"However, with an onslaught of competitors offering most of the same in far less expensive packages, as well as in form factors that are not 3 inches wider than a GM pickup truck, the Tesla might not seem quite that special anymore."

    This statement is just wrong because, there is no onslaught of competitors and nothing that might be termed as a competitor can offer what Tesla brings to the table which is a genuinely new product that does things differently but better. It's still special, and it's still outselling almost all of the other vehciles in its price bracket.

    The Model III is expected to be a 3-series competitor. What does that mean? It means that it's going to cost the same as a 3-series, offer similar or better performance than a 3-series, have similar or better technology to a 3-series, be safer than a 3-series, look better than a 3-series, have similar or better cargo space than a 3-series, and have similar brand appeal to the BMW 3-series. It'll also be able to road trip due to the Supercharging network, unlike the Chevy Bolt which does not come close to that description.
    Feb 2, 2015. 12:56 AM | 5 Likes Like |Link to Comment
  • BMW And Volkswagen Join Forces To Take On Tesla's Supercharger Network [View article]
    I'm surprised that no one here has mentioned that Tesla's 120kW Superchargers are already a whole lot more powerful than this future CCS network being discussed, and they are going to be upgraded yet again to 135kW sometime in the future. If there are some complaining about the speed of the Superchargers, there will definitely be those complaining about the slow speed of CCS charging.

    Nobody wants to sit and wait an hour to charge. With a Tesla, you can pick up 170 miles (2.27 hrs at 75 mph) in 30 min. The CCS chargers will be 50kW chargers capable of giving a non-REx i3 an 80% charge (65 miles if charged up from empty) in 20 min, similar to CHAdeMO fast charging.

    If one buys a hypothetical 200-mile low cost EV and wants to take long trips using CCS and/or CHAdeMO chargers, he would have to sit for more than twice as long as the Tesla driver would, simply charging, making road trips not feasible.

    Tesla wins hands down. However, more chargers are better since the relative lack of EV infrastructure is one of the main preventatives of mass market adoption of EVs.
    Jan 22, 2015. 06:38 PM | 23 Likes Like |Link to Comment
  • GM's 200-Mile Electric Car For $30,000: RIP Tesla [View article]
    For clarification purposes, the Chevy Bolt (if that's the production name), will start at $37,500 which is way too expensive for it to sell in large numbers. Look at the Volt's price and it's sales. EV enthusiasts and GM hope that the 2016 Volt will really take off, but as for this ugly duckling, I can't see it selling too well. It's essentially selling a spruced-up Chevy Sonic EV for more than twice the price.

    Tesla on the other hand will introduce a car into a market that's already priced at such levels, namely the luxury/sport car market. Elon Musk also said that it would start at $35,000 before tax credits making it cheaper (initially) than the Chevy Bolt. Also, since it's designed to compete with the likes of the 3-series and has a Tesla badge on it, it's going to have beautiful styling, great performance, handling, technology, cargo space, comfort, safety, and the all-important Supercharging capability.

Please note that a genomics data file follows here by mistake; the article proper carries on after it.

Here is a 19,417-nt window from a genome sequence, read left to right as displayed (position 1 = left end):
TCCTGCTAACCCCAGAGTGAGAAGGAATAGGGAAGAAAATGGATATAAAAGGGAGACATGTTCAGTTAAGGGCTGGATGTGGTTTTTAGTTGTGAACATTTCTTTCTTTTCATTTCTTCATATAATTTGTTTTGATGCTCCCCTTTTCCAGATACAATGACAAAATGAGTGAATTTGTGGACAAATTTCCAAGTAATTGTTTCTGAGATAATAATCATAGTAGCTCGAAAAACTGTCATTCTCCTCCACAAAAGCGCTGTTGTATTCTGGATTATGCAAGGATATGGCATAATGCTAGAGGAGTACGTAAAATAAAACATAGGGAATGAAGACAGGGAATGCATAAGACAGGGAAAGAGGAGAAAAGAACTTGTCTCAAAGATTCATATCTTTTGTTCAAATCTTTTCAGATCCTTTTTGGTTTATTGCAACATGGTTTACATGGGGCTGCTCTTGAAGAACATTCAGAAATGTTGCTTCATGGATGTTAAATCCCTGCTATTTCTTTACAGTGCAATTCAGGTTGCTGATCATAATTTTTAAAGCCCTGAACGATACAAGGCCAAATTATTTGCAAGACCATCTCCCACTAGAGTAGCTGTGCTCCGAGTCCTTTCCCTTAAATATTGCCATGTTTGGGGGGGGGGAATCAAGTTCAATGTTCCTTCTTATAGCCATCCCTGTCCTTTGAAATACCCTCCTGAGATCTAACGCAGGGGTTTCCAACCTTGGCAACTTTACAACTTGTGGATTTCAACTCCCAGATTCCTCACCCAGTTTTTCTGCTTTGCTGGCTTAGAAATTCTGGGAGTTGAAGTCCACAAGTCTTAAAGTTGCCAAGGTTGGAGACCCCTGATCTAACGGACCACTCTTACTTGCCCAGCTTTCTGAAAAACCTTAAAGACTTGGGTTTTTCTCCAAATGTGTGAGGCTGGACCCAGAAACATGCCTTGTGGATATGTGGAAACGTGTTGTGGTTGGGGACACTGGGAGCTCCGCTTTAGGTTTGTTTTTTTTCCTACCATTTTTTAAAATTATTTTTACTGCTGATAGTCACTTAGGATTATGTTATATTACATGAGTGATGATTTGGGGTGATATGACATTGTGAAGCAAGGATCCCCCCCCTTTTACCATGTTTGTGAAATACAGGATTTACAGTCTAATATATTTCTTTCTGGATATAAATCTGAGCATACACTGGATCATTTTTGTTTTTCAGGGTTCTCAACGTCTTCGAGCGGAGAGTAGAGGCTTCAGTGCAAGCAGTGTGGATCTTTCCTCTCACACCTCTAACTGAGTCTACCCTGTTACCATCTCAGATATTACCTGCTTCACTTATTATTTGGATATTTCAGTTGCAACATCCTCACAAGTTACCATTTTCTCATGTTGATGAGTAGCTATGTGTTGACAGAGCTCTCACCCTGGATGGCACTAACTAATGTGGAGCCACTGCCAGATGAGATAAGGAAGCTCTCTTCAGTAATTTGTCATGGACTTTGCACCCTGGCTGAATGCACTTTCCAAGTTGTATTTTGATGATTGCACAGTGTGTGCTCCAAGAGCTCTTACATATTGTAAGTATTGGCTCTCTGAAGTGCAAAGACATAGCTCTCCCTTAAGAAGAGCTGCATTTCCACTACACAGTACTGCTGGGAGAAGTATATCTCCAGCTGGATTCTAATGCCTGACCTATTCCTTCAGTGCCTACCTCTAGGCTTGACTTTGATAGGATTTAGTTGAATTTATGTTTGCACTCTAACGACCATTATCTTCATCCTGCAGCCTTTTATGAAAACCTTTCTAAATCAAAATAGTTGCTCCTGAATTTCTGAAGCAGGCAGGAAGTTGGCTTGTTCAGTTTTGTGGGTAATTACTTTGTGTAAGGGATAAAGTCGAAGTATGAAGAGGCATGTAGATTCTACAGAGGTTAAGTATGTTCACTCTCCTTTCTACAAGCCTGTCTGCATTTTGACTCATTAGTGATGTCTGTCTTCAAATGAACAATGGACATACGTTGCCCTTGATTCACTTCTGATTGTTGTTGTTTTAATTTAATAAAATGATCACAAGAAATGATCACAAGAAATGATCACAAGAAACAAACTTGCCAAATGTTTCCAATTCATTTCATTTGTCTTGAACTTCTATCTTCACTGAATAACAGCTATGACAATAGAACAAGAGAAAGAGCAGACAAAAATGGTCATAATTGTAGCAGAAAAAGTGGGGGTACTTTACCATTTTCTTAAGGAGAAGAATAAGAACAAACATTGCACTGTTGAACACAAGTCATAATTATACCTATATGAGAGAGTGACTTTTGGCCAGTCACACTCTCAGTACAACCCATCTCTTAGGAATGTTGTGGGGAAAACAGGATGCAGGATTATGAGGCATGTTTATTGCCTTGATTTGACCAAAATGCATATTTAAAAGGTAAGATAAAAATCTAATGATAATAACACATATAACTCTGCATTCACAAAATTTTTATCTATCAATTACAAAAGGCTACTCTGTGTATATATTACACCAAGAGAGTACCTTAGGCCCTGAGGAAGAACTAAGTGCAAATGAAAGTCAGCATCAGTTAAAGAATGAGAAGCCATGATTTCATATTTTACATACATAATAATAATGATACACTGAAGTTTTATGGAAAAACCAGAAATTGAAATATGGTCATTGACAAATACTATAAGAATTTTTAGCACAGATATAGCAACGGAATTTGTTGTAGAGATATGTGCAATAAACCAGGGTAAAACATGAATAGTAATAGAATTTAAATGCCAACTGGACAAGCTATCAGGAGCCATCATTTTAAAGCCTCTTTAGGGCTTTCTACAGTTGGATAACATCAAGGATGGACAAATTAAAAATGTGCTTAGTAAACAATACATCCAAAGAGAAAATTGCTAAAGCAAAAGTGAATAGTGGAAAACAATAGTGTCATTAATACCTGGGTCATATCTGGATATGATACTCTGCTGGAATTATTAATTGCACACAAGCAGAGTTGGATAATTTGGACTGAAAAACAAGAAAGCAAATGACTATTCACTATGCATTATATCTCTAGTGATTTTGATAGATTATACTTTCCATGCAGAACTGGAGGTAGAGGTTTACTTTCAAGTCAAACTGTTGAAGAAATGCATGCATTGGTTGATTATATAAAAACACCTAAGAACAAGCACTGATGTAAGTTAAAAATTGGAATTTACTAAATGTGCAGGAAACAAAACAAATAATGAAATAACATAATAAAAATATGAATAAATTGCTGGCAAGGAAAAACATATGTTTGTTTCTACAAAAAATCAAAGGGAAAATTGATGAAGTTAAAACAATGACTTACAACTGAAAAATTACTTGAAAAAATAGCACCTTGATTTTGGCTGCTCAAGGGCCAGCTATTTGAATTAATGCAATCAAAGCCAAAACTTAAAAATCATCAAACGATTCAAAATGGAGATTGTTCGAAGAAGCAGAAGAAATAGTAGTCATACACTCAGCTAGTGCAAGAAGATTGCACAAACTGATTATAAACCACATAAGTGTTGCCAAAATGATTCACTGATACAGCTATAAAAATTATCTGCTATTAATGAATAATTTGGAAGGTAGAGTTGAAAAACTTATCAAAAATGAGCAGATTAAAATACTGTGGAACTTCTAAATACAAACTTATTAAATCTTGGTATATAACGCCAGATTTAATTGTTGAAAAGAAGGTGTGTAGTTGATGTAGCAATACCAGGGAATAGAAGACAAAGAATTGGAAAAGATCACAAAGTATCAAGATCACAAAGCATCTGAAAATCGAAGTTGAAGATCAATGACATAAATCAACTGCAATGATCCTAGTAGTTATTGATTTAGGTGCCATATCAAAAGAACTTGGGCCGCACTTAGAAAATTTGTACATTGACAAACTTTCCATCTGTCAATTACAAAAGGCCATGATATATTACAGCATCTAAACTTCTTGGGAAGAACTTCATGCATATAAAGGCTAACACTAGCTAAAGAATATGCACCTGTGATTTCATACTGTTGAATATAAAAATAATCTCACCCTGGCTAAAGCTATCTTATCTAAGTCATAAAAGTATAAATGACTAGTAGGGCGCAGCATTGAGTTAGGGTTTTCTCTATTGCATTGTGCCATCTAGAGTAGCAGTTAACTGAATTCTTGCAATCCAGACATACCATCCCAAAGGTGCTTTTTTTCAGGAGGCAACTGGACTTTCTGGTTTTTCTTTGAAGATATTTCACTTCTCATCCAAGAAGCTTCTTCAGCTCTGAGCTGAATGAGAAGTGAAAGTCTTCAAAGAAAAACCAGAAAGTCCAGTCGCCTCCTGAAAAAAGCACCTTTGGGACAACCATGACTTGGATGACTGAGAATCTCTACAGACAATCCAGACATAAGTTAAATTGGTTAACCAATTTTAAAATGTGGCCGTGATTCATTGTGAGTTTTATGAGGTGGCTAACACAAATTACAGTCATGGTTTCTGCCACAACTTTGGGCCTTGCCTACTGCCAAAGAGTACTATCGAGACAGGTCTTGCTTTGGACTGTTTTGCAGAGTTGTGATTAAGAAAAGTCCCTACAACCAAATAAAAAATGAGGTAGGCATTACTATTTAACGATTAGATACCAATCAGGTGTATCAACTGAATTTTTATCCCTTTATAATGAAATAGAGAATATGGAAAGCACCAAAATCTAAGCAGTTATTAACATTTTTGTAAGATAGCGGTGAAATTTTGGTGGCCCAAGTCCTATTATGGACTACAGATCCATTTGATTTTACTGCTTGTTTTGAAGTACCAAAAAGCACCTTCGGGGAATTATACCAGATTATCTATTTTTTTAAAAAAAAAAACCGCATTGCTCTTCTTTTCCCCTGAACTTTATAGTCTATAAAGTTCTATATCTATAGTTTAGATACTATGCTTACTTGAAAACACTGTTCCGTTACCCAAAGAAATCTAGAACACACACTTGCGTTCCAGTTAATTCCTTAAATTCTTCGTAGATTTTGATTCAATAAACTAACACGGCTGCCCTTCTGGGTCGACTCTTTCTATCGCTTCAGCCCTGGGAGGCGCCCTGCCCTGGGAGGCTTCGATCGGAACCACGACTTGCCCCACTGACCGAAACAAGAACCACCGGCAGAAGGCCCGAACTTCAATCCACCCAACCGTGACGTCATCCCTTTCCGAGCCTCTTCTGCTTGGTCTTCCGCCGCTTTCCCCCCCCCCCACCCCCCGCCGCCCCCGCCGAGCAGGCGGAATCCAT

The BMW 3-series starts at $32,950 for the 200ish horsepower 320i and soars up to over $60,000 for a fully loaded 335i x-drive, and stops just shy of $90,000 for a fully loaded BMW M3.
    Mercedes' C-class (not counting CLA) now starts above $40,000. Tesla can and probably will have $20-30,000 worth of options available with AWD and Performance models having a hefty premium.

    Tesla's approach: smart
    Chevy's approach: < smart
    Jan 14, 2015. 11:20 PM | 5 Likes Like |Link to Comment
  • Will Audi's Hybrid Q7 Cause Tesla's Model X Backlog To Evaporate? [View article]
    Porsche Cayenne S E-Hybrid is pretty much the same thing as this Audi, except it seats 5 and has far better performance and handling. Another thing, you can buy one today at most any Porsche dealership. So why is it that Tesla Model X reservations remain high?
    Jan 14, 2015. 10:48 PM | 4 Likes Like |Link to Comment
  • Will Audi's Hybrid Q7 Cause Tesla's Model X Backlog To Evaporate? [View article]
    Will the Ford Fusion PHEV, Prius PHEV, and Honda PHEV make Chevy Volt sales evaporate?

    Of course not. EV buyers always want more range and Tesla delivers. Hopefully, Tesla can hurry up with the torque sleep update to bring the range of the AWD versions up. By the time the Model X comes out, optimization should minimize the drop in range due to extra weight and higher drag.

    All these PHEVs from other companies are serving to expand the market, catering to those who's mindset and/or driving patterns aren't suited to pure EVs, or those who suffer from phantom range anxiety.

    The more EVs, the better.
    Jan 6, 2015. 04:06 PM | 2 Likes Like |Link to Comment
  • Update: Tesla Earnings Highlight Spending Ramp-Up And A Time To Sell [View article]
    That's because of simply cost per unit. The fact that the Tesla Model S is outselling every single $100,000 vehicle in its price range is very telling. PHEVs will play a huge role and that's a good thing, but Tesla will become the pinnacle of people's aspirations as the best EV money can buy. Let other automakers make PHEVs. Tesla will dominate the growing EV industry and continue to define the sector.
    Nov 7, 2014. 12:07 PM | 9 Likes Like |Link to Comment
  • Why Tesla Is Poised To Leave Its Competition In The Dust [View article]
    80% is a ballpark figure. I expect the Model 3 to be small like the Mercedes CLA, Cadillac ATS, Lexus IS, or Audi A3, but with more passenger and cargo room. Tesla could surprise us and build a car that's similar in size to the BMW 3 series with which it's supposed to compete.

    A 200-mile EV that costs less than $50,000 and have most of the features of cars in its class would take the segment by storm. I'm certainly going to get one. In the mean time, I'll have to settle for a Volt. The Leaf can't take a road trip.
    Aug 17, 2014. 10:35 PM | 1 Like Like |Link to Comment